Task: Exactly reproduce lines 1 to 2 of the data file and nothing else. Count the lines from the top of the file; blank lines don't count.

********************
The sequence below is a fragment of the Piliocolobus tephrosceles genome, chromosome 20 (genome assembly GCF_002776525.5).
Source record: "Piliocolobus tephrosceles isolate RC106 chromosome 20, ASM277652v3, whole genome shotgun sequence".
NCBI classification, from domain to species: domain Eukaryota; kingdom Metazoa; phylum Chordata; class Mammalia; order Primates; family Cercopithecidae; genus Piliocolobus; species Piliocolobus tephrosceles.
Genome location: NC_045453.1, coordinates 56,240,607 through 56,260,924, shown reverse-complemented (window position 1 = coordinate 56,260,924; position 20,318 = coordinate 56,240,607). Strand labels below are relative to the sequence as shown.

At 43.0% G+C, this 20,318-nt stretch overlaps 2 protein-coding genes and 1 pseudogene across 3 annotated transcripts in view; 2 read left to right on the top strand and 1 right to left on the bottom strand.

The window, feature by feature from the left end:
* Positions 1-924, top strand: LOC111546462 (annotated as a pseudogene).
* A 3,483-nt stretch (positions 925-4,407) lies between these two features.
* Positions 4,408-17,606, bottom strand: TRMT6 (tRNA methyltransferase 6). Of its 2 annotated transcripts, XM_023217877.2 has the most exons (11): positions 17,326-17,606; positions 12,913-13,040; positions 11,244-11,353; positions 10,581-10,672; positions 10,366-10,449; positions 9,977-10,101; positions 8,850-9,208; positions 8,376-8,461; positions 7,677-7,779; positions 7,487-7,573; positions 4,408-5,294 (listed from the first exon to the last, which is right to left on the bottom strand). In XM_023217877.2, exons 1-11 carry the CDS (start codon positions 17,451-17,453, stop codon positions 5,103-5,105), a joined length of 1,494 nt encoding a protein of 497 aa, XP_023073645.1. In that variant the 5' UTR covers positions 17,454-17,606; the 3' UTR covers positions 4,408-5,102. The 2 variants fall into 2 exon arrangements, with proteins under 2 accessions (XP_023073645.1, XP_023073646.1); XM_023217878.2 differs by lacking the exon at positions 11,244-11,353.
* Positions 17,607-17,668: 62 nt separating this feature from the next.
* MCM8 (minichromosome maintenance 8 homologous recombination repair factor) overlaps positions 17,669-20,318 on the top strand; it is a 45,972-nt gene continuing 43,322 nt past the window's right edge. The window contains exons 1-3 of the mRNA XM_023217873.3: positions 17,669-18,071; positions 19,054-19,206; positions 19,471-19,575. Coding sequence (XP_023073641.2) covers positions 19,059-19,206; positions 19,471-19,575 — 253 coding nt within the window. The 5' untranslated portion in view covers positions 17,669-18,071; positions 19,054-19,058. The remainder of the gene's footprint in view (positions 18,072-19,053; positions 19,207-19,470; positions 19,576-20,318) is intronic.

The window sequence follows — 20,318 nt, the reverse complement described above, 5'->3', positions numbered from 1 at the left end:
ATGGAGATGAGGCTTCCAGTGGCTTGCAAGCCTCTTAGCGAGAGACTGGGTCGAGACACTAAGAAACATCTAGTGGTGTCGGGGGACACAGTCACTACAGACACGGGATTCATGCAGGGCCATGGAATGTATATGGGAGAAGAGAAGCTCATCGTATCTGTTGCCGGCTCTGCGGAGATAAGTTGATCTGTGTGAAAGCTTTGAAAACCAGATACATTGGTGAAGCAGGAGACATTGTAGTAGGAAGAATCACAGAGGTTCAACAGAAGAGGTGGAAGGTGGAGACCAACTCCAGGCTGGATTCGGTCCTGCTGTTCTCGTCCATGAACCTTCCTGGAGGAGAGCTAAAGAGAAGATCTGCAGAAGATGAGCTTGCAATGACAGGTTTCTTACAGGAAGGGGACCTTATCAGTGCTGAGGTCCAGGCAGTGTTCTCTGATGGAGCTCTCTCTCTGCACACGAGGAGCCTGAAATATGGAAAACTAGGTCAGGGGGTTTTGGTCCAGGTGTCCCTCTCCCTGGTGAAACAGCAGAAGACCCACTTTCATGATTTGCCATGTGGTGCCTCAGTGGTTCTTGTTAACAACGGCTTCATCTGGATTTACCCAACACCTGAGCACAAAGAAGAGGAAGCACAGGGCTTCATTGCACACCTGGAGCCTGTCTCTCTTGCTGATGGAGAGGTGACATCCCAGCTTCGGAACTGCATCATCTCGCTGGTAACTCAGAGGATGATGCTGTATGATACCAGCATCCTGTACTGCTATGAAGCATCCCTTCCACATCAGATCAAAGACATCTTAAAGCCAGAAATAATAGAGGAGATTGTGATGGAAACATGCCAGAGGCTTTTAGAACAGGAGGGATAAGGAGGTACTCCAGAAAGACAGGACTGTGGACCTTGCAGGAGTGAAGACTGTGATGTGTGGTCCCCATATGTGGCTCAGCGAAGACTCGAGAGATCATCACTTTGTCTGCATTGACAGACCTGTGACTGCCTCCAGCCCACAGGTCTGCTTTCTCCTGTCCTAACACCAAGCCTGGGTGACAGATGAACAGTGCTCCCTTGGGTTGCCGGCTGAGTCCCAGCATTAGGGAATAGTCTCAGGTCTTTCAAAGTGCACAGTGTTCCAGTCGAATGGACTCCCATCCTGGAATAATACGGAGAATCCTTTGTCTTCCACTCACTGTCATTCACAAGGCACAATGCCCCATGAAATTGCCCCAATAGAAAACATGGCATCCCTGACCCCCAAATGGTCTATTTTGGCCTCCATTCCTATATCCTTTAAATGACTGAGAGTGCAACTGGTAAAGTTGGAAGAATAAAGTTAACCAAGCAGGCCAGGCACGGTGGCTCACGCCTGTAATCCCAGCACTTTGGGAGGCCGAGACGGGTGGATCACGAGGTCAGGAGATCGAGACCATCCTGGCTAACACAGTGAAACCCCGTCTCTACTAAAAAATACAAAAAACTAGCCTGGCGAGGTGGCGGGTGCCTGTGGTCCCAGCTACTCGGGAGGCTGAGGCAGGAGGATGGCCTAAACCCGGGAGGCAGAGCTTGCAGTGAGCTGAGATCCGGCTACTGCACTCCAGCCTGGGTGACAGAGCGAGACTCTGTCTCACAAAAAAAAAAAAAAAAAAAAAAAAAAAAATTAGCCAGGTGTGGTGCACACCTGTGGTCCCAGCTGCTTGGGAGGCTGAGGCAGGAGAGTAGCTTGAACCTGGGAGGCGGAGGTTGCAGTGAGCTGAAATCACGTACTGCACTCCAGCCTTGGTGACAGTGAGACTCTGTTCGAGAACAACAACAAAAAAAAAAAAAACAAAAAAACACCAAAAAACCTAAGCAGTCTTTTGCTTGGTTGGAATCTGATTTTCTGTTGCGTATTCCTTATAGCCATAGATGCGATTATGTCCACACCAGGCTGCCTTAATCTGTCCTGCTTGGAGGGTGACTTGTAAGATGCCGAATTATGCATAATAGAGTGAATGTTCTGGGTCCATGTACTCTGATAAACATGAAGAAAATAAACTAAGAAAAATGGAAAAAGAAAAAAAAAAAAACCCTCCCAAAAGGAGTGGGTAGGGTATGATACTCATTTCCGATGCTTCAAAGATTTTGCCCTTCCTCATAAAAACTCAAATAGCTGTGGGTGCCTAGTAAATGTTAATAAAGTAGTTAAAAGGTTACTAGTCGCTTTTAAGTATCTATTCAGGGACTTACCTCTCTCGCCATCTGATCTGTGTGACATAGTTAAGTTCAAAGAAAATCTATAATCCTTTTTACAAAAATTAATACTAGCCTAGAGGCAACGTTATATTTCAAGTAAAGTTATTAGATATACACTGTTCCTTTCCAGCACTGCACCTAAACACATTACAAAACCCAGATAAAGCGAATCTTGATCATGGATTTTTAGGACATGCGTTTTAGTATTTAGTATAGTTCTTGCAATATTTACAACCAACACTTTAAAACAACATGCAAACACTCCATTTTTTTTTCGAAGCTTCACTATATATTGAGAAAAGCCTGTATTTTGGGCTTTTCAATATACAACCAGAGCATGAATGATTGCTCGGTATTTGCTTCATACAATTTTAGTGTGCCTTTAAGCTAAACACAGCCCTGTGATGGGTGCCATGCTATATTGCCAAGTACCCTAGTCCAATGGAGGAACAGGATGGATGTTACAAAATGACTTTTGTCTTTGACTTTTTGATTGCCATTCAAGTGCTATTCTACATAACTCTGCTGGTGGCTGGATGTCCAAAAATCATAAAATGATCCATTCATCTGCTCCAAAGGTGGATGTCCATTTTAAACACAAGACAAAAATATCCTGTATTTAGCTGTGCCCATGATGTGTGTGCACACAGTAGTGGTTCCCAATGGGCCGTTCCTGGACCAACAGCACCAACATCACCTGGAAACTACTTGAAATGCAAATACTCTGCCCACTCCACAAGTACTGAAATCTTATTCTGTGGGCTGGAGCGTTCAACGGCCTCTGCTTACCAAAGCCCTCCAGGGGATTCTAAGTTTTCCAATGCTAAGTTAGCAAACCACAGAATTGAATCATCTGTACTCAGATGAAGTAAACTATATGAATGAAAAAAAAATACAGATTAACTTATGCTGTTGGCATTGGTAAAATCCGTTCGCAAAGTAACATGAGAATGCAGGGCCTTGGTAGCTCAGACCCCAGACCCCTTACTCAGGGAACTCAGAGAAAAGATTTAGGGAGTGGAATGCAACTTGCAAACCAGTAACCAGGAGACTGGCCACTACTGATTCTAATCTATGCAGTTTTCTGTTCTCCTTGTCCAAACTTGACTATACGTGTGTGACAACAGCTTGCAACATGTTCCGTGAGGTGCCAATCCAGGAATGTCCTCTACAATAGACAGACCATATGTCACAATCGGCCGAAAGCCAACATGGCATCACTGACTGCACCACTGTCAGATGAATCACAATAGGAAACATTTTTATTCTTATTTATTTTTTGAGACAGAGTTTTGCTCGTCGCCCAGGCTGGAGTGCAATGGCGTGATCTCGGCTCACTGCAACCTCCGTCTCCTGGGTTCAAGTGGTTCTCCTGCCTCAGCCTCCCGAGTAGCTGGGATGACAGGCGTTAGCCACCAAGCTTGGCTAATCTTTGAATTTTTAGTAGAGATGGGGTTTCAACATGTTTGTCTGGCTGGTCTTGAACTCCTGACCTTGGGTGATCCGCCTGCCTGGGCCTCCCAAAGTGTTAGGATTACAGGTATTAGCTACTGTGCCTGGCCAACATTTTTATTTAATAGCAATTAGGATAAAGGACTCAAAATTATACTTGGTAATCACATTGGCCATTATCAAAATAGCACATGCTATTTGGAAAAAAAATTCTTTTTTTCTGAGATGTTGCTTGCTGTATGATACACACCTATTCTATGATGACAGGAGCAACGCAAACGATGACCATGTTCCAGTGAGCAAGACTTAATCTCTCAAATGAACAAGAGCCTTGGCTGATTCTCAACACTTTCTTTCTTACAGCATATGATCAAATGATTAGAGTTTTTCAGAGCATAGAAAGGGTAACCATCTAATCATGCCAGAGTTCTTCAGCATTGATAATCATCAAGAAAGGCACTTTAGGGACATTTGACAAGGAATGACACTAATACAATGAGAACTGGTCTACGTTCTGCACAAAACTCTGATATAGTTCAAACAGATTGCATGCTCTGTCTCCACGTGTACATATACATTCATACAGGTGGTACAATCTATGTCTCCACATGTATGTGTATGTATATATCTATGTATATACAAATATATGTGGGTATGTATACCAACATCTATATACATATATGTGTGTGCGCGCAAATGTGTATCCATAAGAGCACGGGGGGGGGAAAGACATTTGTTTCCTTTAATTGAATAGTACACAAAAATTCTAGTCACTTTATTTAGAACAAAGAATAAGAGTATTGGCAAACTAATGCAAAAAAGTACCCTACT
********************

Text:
The sequence below is a fragment of the Piliocolobus tephrosceles genome, chromosome 20 (genome assembly GCF_002776525.5).
Source record: "Piliocolobus tephrosceles isolate RC106 chromosome 20, ASM277652v3, whole genome shotgun sequence".